Raleigh’s Jenkins makes golf a family affair (N&O)

Originally article by Chip Alexander

Bobby Jenkins dropped the golf bag outside the ropes by the 18th green Saturday at TPC Wakefield Plantation, his day’s work done, his frustration apparent.

The caddie, hands on hips, stood for a few seconds staring back down the 18th fairway, as if imagining what might have been. Early in the third round of the Rex Hospital Open, after a run of five straight birdies, any score seemed possible, but Jenkins’ player later had a pair of double-bogeys in a 2-under 69.

The player, Carter Jenkins, could accept the round a little easier than his caddie, his dad.

“Some days, those things happen,” Carter Jenkins said. “You make a bunch of birdies, and you have a couple of holes that make the score look a lot worse than the score actually was. It’s easy to get down on yourself when things like that happen but that’s golf.”

As for his dad’s anguish …

 “Well, he’s a father and and he’s pulling, after every shot, probably harder for me than anybody,” Jenkins said. “He just wants to see me do well and be successful, and if he could have it his way I would shoot 65 every day. Unfortunately it’s golf. It doesn’t work that way.”

Bobby Jenkins is an assistant law professor at UNC Charlotte and an adjunct professor of law at North Carolina. He traveled with Carter last summer after the Raleigh native and former UNC golfer competed on the Mackenzie Tour/PGA Tour Canada and is back on the bag as Carter attempts to establish himself this year on the Web.com Tour.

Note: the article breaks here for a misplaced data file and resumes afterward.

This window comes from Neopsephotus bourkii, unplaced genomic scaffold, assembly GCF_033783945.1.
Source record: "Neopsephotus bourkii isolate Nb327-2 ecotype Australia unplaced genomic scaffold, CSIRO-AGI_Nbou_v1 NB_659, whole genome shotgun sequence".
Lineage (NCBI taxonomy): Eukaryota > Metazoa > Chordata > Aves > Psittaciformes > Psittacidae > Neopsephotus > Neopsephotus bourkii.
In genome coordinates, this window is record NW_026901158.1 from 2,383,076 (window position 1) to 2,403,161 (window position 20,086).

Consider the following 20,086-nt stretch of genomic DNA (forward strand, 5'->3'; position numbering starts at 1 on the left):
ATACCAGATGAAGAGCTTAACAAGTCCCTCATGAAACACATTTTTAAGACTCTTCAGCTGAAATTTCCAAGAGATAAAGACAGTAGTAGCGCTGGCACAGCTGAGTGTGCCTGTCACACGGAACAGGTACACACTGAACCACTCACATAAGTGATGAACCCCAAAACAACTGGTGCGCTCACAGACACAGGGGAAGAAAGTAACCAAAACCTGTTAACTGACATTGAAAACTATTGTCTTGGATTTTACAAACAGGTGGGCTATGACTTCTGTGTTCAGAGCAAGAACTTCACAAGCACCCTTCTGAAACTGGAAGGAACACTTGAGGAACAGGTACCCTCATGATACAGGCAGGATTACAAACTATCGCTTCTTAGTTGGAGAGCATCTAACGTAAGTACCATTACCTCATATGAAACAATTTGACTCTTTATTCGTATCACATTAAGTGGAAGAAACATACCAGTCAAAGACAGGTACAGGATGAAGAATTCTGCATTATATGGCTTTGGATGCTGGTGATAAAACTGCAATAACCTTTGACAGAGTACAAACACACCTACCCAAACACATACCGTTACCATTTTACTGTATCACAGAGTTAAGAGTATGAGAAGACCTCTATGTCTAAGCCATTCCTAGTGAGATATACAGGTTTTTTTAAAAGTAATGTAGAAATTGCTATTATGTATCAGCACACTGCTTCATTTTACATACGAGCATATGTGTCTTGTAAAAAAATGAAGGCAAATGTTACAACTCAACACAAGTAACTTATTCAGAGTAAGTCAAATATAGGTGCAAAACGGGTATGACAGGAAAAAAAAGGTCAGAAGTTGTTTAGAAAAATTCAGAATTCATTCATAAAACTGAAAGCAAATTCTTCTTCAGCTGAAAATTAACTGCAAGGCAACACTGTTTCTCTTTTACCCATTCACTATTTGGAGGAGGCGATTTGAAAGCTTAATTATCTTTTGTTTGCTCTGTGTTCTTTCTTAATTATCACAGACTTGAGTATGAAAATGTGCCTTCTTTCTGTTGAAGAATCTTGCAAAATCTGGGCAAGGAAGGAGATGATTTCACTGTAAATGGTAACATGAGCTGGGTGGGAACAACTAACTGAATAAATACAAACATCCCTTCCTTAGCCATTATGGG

Bobby Jenkins does most of the driving and sets up the hotels, washes clothes, handles the logistics of travel. Then carries the bag. Call it a labor of love, but his work allows Carter more time to focus on his golf.

“I’ve always told him when we’re on the golf course don’t treat me like your father, and I try my best never to speak to him in my role as his father,” Bobby Jenkins said. “It’s simply I’m out there doing my job and it’s whatever he wants.

“When we’re not on the golf course, I’m his Dad. Sometimes on the ride home I might talk to him like a father.”

Carter, 21, said his father gives him both a pat on the back and a kick in the rear when he needs it, although noting, “I tend to give myself that kick in the butt without his assistance because I’m pretty hard on myself.”

Jenkins, a tour rookie, and his dad were doing a lot of fist-bumping early in the third round. After surviving the 36-hole cut in the Rex, Jenkins went out Saturday and start making birdies.

“It’s fun when you get it going, and it seems like you’re never going to miss a shot,” he said.

He birdied the third with a 3-foot putt. He reached the par-5 fourth in two and two-putted for birdie. A 12-footer dropped at the fifth and he had a 2-footer for birdie at the sixth. At the seventh, he rolled in a 10-footer for his fifth straight birdie.

“I was thinking I was going to birdie every hole,” he said, smiling. “I was thinking this could really be something today.”

Jenkins pushed his drive into the rough at the eighth and was unable to find his ball. Playing a second ball, he finished with a double-bogey 6.

He birdied the 10th and 13th holes, but then bogeyed the par-4 14th and picked up another double at the par-4 17th.

Of the 14th, Jenkins said, “That hole has had my number all week. I’ve bogeyed it every single day, doing something different – in the hazard, then over the green, then on the green and three-putted.”

At the 17th, Jenkins hit another poor drive and said he tried to “punch-cut” a 7-iron approach. It clipped a tree branch and bounced into the hazard.

“There was a lot of good to take from today and just a little bit of bad,” Jenkins said. “Maybe tomorrow I’ll have the round I deserved and should have had today, and we’ll be all good.”

And his caddie a happy man.

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